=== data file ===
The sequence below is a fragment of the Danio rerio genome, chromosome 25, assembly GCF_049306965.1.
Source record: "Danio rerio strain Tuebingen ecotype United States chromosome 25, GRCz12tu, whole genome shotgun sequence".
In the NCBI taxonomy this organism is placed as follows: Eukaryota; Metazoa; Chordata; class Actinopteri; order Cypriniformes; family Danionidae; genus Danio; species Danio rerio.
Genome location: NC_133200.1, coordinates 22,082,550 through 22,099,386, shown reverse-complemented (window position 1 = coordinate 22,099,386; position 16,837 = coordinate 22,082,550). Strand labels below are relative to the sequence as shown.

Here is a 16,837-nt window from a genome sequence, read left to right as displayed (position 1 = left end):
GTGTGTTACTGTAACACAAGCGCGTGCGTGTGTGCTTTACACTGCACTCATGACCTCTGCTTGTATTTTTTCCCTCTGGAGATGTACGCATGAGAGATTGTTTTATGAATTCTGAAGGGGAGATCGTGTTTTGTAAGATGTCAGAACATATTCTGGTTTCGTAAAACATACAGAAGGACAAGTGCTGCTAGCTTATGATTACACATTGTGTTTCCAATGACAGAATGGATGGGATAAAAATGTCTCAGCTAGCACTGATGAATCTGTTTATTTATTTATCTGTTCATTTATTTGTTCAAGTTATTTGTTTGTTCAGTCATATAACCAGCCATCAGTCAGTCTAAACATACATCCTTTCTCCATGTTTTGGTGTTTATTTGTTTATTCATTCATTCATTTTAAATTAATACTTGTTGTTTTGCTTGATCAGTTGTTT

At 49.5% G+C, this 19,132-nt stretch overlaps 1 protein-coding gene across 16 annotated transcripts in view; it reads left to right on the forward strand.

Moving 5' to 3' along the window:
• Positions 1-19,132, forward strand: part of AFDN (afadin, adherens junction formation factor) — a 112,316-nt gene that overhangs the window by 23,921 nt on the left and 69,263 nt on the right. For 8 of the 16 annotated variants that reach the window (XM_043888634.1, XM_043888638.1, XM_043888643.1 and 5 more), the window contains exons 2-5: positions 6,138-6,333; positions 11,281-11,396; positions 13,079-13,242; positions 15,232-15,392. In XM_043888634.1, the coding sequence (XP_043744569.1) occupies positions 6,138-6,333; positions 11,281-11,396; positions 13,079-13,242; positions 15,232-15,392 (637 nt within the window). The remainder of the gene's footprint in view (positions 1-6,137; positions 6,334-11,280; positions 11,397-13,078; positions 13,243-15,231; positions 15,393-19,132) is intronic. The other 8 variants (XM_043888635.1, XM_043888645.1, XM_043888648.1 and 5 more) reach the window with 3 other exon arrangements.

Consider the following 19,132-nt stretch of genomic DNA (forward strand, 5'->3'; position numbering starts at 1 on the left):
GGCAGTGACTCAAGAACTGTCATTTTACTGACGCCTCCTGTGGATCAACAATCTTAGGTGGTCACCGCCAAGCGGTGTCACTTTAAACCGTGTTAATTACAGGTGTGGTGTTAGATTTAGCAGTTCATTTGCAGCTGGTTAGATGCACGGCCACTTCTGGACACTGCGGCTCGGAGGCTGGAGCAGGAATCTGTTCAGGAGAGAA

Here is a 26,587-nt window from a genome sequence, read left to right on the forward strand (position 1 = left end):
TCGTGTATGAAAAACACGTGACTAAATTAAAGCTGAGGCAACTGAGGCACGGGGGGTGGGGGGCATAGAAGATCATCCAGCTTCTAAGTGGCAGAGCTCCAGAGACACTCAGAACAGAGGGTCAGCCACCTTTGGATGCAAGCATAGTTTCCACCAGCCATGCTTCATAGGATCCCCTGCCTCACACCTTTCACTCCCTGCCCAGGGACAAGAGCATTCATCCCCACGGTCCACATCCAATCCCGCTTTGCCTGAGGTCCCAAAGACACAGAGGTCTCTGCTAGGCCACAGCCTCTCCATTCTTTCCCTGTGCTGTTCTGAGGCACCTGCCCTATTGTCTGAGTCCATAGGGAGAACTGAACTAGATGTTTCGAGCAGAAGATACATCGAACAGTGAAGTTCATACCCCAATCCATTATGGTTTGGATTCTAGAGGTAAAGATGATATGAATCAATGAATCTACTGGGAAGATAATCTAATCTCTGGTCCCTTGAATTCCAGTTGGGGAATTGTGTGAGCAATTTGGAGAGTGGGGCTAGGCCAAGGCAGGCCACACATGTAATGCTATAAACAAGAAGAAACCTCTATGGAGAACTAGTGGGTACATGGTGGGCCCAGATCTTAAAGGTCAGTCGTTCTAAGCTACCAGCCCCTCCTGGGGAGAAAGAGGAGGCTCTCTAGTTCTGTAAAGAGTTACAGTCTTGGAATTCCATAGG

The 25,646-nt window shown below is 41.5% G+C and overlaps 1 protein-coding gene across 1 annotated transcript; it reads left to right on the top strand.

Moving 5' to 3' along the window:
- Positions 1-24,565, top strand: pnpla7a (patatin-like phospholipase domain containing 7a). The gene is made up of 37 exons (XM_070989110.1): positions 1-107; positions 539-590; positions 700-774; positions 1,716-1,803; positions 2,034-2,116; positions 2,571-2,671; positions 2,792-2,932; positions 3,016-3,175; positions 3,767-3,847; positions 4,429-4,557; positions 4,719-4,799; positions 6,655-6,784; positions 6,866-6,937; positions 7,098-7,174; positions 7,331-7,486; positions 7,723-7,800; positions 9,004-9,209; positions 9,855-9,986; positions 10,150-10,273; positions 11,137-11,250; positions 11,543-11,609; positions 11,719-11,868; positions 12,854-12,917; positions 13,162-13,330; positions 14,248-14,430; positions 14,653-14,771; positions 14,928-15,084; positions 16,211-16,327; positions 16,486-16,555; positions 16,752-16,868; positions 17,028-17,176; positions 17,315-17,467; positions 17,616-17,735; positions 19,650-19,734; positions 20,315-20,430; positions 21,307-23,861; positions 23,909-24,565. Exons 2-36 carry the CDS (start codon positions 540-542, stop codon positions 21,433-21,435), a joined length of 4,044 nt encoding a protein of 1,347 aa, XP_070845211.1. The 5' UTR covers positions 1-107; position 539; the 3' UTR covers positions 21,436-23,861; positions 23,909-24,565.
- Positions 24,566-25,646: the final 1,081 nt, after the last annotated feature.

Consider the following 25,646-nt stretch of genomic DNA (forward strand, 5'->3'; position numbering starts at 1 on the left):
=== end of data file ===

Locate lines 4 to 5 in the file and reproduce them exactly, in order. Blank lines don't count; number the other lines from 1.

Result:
Genome location: NC_133200.1, coordinates 22,082,550 through 22,099,386, shown reverse-complemented (window position 1 = coordinate 22,099,386; position 16,837 = coordinate 22,082,550). Strand labels below are relative to the sequence as shown.

Here is a 16,837-nt window from a genome sequence, read left to right as displayed (position 1 = left end):